Internet broadcaster Radio Free Virgin plans to announce today that its users can now click on a record button to save copies of songs onto their computers.
Radio Free Virgin is not the first company to offer software for recording streamed audio onto a hard drive. But because of a section of a 1998 copyright law applying to Net radio broadcasters, the company — part of the group that owns Virgin Megastores — may be in a tenuous legal position.
Now that Napster has been reined in by the courts, Webcasters, as Internet broadcasters are known, are adding features to swell their audience with former Napster users looking for less restricted services. Other companies are testing the legality of devices and services that could facilitate copyright infringement, but on a much smaller scale than Napster. Radio Free Virgin seems to be at the confluence of both trends.
Radio Free Virgins new record button enables users to record songs from any of the more than 40 channels it offers. The button will be automatically added today to the Radio Free Virgin players of the companys 1.7 million users.
While recording from radio with dedicated devices, such as cassette decks, was clearly legalized by the Audio Home Recording Act of 1992, recording Webcasts via computer software falls into a legal gray zone.
When the Webcaster issues the software, the zone is grayer still. The Digital Millennium Copyright Act (DMCA), enacted in 1998, says Webcasters that meet certain conditions are entitled to a license from the record companies if they pay royalties. One condition is that the Webcasters take "no affirmative steps to cause or induce the making of a phonorecord by the transmission recipient."
Zack Zalon, Radio Free Virgins general manager, said his company is relying on the "statutory license." But he said his companys lawyers believe the new feature, which lets users "time-shift" radio broadcasts, qualifies as fair use. To prevent swapping, recorded songs will be encrypted and playable only using the Radio Free Virgin client software on the computer that recorded them.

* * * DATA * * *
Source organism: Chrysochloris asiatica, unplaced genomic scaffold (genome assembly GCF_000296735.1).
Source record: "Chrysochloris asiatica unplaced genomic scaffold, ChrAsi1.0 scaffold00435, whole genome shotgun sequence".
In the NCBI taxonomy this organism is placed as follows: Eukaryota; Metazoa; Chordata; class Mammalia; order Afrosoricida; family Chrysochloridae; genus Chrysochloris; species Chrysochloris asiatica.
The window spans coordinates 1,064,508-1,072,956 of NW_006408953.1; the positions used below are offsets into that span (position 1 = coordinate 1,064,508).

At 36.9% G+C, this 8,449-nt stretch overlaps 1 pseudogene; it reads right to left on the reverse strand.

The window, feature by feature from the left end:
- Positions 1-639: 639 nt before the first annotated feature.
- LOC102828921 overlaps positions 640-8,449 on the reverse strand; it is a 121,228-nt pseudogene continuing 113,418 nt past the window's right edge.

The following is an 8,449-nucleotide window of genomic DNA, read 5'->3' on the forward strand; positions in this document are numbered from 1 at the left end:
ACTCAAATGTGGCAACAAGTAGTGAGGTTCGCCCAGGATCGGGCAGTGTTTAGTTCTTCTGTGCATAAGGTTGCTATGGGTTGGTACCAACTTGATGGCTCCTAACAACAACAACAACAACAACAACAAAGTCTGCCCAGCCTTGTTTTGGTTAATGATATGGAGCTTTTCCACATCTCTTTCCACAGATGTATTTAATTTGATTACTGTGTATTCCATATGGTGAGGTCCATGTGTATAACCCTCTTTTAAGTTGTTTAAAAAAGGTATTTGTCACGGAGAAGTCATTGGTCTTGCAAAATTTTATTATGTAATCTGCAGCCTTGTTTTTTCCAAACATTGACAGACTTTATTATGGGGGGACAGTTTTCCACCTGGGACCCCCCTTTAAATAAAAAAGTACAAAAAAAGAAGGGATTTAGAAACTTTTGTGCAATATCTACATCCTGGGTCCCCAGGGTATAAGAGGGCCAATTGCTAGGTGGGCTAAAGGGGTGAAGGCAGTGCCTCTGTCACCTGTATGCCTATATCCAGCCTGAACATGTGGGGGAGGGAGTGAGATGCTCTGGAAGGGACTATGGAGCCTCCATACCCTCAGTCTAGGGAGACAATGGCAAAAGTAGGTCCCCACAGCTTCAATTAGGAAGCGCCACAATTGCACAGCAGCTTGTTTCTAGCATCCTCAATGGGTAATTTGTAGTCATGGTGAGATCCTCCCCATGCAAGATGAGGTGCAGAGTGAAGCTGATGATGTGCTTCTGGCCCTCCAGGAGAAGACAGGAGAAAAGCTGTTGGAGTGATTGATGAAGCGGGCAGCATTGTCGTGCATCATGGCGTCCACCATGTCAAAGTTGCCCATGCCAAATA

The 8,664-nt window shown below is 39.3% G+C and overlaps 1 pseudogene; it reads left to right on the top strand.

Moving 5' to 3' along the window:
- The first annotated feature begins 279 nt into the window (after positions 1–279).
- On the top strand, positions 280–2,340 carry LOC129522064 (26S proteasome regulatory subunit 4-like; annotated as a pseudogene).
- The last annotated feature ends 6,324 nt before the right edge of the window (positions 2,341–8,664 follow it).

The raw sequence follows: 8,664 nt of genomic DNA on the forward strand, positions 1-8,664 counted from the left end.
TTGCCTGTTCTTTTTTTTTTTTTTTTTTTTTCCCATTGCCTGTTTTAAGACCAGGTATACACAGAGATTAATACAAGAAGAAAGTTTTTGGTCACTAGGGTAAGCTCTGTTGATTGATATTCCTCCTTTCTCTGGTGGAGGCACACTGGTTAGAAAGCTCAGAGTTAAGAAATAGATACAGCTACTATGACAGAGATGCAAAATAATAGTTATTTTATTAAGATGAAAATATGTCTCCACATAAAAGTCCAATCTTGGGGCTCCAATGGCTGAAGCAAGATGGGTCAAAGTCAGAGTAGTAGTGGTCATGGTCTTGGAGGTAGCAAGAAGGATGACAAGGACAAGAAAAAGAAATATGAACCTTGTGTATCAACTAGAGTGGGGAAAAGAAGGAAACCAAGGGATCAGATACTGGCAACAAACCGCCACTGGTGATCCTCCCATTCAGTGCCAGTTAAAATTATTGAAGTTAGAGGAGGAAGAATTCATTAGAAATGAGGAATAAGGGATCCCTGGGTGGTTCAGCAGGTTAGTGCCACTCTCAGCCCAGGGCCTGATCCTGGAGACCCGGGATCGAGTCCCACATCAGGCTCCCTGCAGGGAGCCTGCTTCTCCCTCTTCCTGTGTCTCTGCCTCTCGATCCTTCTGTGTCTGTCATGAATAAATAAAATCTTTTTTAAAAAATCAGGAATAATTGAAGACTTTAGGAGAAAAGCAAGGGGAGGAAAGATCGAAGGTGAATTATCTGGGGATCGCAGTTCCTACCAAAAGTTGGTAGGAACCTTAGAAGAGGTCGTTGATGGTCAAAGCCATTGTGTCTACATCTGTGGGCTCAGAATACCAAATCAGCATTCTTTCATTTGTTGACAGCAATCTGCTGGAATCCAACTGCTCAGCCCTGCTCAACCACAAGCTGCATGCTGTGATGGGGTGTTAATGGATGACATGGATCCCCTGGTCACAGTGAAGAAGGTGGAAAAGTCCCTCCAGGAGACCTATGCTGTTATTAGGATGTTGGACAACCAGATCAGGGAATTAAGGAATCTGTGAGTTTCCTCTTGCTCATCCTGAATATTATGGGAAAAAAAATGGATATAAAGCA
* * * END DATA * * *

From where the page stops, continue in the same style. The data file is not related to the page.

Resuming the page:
Zalon said he has not yet informed the record companies of his companys plans. "Im quite sure well hear from them," Zalon said. "But once we explain to them how it works, I think theyll be OK with it."
Fred Von Lohmann, an intellectual property lawyer at law firm Morrison and Foerster, said he didnt know how Radio Free Virgin could get around the DMCA restrictions. Still, he noted, Radio Free Virgin, as an affiliate of a large CD retailer, is not an ideal target for a lawsuit. "Record companies tend to choose the most underfunded and threatening ones to sue first," he said. The Recording Industry Association of America did not return calls seeking comment for this story.
"It sounds like what Radio Free Virgin is doing is not as threatening as Bitbop [Tuner]," Von Lohmann said. Bitbop, new software in beta version from Audio Mill, enables users to scan thousands of Internet radio stations for songs and record them.
Other products on the market include High Criterias Total Recorder and Voquettes Media Manager; both record streaming audio.
Meanwhile, the record industry filed court papers claiming Napsters free music offerings havent changed much. The industry said Napster is deliberately ineffectively blocking the sharing of copyrighted songs to keep its users from going elsewhere.